MLS will consider moving to the international (fall-spring) calendar.
I'm on the fence. On the plus side, moving to the international calendar would solve the international call-up issues that make so many MLS games no fun to watch. It would also allow the U.S. to send a full-strength squad to Copa America (if we ever get invited back) and MLS wouldn't have to play through the World Cup. On the minus side: ever been to Boston in February? How about Chicago? Even D.C. would have had about three weeks worth of matches wiped out by snow last year. In fairness, though, we have weather issues now: no human being should ever have to be outdoors in Houston in August. I think a move to the international schedule is only possible when the vast majority of teams have their own stadiums; that way, you can schedule massive road trips for the cold-weather teams during the winter months. But even then, it doesn't quite work: assuming Montreal and N.Y. as 19th and 20th expansion teams, 13 of the 20 MLS teams fall in the "brutal winter" category, including all 10 teams in the East. Soccer fans tend to be fans of the international calendar, but I think we should acknowledge that, at best, this would be a mixed bag.
Balanced schedule stays in 2011, unbalanced schedule coming afterwards.
I don't understand why people care so much about conferences. I don't understand why soccer fans are so in love with a single table, and I don't understand why MLS sticks to meaningless conferences when their fans clearly don't want them. But, if MLS goes to an unbalanced schedule, then conferences are here to stay (presumably, you play more games against teams in your conference). Seems pretty obvious why MLS would want that: more Galaxy/Chivas, less Columbus/Dallas. But I'm not sure I'd love it as a fan: Ronaldino might be with L.A. in 2012, and L.A. might not come to D.C. On the balance, I'd probably prefer to just play each team twice, but if the revenue boost for MLS would be significant, then I might be able to be persuaded (remember: in MLS more than any other league, revenue now = quality later).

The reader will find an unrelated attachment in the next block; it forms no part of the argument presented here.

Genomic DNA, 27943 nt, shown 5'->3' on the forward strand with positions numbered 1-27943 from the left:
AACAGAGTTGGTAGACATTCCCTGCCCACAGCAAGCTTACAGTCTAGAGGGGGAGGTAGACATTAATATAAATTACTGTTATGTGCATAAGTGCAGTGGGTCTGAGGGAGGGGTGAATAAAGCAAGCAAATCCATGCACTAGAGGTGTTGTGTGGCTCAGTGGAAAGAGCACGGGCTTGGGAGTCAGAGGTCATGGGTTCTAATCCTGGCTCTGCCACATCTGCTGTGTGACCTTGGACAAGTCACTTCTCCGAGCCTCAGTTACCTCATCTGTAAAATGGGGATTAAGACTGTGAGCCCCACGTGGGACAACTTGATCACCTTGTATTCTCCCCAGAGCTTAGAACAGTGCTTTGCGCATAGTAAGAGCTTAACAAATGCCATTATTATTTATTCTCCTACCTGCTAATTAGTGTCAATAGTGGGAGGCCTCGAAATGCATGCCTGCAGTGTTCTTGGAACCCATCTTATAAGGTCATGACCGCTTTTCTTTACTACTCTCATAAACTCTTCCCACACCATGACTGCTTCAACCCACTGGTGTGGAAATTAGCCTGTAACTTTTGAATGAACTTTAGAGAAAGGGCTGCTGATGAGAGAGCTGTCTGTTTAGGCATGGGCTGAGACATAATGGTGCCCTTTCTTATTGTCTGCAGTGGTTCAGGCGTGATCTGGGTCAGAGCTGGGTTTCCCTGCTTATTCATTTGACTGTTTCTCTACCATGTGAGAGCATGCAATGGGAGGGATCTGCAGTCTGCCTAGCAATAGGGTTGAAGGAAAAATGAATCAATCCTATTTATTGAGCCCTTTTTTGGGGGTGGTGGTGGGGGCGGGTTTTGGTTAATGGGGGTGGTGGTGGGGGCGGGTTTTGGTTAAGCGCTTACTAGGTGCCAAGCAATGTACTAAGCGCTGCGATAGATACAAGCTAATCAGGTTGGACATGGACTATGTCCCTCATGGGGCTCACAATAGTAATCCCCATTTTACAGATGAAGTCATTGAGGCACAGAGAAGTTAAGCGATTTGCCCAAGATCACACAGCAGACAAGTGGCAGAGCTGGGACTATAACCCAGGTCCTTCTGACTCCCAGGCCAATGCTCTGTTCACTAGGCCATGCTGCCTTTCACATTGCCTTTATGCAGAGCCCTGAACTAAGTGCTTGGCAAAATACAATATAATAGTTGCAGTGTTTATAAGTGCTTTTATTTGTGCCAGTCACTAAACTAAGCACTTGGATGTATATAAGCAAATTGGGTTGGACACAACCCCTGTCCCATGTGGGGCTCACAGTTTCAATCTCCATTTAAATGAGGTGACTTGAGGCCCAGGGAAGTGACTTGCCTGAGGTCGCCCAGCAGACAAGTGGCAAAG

This issue actually relates to the calendar issue. MLS wants an unbalanced schedule because they don't want to play more than 34 games. And, right now, that makes sense: with the league, US Open Cup, CONCACAF Champions League, Superliga (really? still? why?), and the European Summer of Lucrative Friendlies, the calendar is already way too full. But if we move to the international calendar, there's more room: the international schedule is nine months, and we currently only play seven (plus playoffs). Maybe a January break for a Mexican-hosted Superliga even starts to make sense.
The reserve league is returning.
I'm one-thousand percent behind this one. Andy Najar, Bill Hamid, Juan Agudelo, impending draftee Matt Kassel - these are all MLS academy players. The future of the league is finding and developing talent, and the reserve league makes that more possible. It also makes a full calendar more possible...someone has to play in those Superliga games, right?
| November 23, 2010; 9:10 AM ET
Categories: Jeff Maurer, United | Tags: D.C. United, Jeff Maurer
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Posted by: universityandpark | November 24, 2010 10:14 AM | Report abuse